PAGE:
Putin touched on many issues during the webcast, from Moscow's energy policy to Chechnya, Iran, and North Korea, as well as relations with the United States.
Putin said the United States remains a key country for Russia and he praised U.S. President George W. Bush as a political partner.
"Regardless of ratings at any particular time, the most important thing for a politician is to be a decent and honest person," Putin said. "And I think George Bush is a decent person. And he is a very convenient partner for me, with whom it is possible not only to talk, but also to find agreement."
Putin reiterated that Europe has "nothing to fear" when it comes to future deliveries of Russian oil and gas. He said Russia had supplied many of its neighbors with energy at below-market prices for 15 years and it was simply time to correct that situation.
Putin said he had no regrets about launching Moscow's second war against Chechen militants in the autumn of 1999, saying it had been "worth it."
He urged caution in dealing with both the North Korean and Iranian crises.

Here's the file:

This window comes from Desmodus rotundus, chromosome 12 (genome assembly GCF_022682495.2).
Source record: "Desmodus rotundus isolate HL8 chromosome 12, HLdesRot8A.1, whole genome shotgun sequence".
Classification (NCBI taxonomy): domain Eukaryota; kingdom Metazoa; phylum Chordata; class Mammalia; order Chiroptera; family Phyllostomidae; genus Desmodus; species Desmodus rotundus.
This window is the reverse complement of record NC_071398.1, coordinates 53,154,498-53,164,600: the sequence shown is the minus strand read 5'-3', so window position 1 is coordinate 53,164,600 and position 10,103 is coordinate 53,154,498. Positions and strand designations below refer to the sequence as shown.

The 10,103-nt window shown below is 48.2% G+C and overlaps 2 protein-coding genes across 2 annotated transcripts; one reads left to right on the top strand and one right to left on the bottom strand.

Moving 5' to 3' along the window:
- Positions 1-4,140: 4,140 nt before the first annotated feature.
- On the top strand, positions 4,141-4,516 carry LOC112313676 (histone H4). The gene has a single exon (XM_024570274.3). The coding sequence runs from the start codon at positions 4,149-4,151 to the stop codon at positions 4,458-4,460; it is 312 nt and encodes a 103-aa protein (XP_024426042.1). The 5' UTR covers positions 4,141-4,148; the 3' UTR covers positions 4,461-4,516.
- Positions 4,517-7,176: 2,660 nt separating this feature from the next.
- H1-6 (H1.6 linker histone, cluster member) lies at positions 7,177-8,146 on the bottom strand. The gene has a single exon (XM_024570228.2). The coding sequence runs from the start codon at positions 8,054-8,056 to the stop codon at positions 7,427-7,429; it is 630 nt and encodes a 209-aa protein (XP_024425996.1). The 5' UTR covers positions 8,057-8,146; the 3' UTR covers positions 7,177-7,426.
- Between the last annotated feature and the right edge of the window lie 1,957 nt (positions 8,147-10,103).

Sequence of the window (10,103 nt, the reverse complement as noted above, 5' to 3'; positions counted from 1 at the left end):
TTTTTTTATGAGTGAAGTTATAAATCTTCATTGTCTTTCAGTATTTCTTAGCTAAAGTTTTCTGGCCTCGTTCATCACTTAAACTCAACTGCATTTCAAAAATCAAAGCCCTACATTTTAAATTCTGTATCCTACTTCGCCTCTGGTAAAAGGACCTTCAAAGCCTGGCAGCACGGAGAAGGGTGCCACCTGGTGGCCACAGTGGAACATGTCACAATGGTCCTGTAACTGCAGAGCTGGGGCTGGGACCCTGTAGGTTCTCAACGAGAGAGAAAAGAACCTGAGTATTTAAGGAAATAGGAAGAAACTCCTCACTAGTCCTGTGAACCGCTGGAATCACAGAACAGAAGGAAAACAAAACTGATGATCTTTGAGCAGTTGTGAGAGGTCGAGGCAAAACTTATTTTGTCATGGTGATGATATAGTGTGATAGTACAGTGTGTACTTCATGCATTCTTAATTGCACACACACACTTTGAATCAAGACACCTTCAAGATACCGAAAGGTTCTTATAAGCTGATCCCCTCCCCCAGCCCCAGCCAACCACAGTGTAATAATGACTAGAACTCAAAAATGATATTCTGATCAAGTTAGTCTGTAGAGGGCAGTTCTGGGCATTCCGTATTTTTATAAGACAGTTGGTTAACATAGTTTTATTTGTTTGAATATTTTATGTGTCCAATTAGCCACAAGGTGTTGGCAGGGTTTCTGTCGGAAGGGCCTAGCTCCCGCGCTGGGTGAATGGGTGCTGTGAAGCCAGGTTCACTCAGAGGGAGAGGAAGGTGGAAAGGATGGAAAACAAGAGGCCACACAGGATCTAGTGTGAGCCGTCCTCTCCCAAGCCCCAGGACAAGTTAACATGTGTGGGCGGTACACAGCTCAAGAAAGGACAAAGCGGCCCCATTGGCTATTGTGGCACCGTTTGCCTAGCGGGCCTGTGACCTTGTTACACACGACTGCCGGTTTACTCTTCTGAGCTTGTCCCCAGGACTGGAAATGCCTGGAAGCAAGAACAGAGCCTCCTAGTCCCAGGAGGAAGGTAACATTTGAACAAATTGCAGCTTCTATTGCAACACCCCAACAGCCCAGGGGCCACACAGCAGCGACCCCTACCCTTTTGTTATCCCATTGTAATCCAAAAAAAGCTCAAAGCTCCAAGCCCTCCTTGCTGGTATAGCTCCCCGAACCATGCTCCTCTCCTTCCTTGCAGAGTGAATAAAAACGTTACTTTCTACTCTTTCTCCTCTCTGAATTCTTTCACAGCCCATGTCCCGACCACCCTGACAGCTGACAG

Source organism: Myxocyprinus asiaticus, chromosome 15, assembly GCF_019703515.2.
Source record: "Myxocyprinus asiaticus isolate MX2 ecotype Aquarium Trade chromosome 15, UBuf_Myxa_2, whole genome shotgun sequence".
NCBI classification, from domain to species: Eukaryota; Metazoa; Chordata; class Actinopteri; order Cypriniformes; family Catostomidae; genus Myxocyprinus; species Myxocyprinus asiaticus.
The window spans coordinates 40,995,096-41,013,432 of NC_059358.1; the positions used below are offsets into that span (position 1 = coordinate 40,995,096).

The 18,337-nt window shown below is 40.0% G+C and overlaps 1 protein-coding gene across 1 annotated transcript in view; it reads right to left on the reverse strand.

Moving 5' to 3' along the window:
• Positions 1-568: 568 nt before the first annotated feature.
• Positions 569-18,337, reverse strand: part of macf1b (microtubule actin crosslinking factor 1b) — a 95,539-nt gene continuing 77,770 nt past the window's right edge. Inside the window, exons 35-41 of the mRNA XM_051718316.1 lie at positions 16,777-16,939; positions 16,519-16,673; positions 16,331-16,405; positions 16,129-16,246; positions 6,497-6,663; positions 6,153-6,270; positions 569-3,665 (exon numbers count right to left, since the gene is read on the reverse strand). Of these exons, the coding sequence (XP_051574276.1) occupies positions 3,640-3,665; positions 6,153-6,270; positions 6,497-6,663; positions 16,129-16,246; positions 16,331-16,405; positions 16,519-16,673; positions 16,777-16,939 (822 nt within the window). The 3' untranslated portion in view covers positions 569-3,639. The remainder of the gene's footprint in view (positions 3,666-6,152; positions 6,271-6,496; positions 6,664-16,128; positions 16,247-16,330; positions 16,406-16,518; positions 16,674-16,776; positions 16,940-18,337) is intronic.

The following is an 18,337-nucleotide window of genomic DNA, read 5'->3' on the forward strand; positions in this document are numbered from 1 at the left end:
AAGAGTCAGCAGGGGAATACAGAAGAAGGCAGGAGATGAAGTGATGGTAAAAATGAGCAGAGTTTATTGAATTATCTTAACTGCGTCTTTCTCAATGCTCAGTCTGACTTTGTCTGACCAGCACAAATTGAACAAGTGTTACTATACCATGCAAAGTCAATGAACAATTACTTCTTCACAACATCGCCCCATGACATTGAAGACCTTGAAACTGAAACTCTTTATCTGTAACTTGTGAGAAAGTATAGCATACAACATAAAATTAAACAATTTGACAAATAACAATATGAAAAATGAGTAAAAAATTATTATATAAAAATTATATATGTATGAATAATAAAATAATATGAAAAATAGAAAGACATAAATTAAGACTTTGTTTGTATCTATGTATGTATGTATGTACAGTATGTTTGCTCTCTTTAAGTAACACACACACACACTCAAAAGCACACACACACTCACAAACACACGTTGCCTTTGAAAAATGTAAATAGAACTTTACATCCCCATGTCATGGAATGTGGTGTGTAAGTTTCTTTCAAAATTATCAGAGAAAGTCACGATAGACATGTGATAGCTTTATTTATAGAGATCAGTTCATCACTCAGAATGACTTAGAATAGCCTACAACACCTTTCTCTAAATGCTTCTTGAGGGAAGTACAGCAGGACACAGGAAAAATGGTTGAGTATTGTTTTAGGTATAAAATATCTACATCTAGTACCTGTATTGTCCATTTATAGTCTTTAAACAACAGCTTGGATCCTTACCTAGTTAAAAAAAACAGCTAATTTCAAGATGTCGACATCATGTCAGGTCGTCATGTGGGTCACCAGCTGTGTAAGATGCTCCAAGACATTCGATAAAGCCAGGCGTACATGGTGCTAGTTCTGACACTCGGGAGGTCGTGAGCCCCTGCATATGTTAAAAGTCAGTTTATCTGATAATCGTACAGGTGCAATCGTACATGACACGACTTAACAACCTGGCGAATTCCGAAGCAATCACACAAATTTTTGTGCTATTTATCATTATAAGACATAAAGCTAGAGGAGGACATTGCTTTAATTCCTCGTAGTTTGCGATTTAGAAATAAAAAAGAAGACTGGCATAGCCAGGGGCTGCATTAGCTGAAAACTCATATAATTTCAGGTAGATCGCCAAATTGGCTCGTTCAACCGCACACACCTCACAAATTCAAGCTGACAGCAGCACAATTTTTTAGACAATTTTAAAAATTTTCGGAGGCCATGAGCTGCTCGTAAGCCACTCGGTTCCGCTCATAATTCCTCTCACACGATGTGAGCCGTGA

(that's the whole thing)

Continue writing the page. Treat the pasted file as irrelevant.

(compiled from agency reports)
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Floriana Fossato speaking at RFE/RL on March 22 (RFE/RL)
IS THE KREMLIN MOVING IN? On March 22, FLORIANA FOSSATO, a political analyst with University College London who specializes in Russian-media issues, gave a briefing at RFE/RL's Washington headquarters. Fossato noted that there are some 1,500 television companies in the Russia regions, approzimately half of them privately owned. She argued that the tone and detail of national events covered on local television often differs markedly from the way the same events are framed by the more directly controlled national television channels. She outlined Kremlin efforts, including the creation of a new state-owned national television channel for the regions and new advertising regulations, that could signal a concerted effort to make Russia's "information space" more uniform in the run-up to national elections in 2007 and 2008.
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